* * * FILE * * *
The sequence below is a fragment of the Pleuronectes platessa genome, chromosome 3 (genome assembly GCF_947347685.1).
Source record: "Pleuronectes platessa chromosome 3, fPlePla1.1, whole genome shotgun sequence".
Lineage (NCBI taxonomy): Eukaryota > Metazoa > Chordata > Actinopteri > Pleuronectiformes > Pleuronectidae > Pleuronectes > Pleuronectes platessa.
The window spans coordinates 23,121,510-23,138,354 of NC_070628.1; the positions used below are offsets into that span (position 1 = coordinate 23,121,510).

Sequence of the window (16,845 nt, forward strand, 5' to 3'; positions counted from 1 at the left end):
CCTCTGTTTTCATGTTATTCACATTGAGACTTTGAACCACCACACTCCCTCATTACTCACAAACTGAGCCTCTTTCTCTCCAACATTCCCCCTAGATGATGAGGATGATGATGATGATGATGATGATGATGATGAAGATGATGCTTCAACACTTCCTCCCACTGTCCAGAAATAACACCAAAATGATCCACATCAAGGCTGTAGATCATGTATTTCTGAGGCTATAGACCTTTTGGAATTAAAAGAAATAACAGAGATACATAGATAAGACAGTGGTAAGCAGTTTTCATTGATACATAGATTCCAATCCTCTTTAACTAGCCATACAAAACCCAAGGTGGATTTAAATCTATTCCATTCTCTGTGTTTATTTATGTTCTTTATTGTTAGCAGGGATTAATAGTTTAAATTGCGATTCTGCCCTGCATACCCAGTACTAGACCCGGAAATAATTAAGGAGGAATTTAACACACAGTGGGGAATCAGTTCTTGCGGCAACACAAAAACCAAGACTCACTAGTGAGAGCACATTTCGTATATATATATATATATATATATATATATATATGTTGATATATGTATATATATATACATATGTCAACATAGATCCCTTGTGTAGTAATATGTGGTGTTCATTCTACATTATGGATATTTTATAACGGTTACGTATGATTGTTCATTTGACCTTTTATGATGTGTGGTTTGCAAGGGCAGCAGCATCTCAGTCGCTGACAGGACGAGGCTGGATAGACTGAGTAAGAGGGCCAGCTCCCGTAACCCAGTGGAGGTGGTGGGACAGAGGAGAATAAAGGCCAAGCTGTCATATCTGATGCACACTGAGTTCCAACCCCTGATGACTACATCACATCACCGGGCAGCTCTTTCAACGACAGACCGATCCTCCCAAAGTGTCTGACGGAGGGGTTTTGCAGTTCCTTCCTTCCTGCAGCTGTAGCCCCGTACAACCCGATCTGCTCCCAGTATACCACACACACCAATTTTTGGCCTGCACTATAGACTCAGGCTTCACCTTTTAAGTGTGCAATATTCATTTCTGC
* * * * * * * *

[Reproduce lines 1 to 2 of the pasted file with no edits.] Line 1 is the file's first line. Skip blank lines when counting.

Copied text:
The sequence below is a fragment of the Pleuronectes platessa genome, chromosome 3 (genome assembly GCF_947347685.1).
Source record: "Pleuronectes platessa chromosome 3, fPlePla1.1, whole genome shotgun sequence".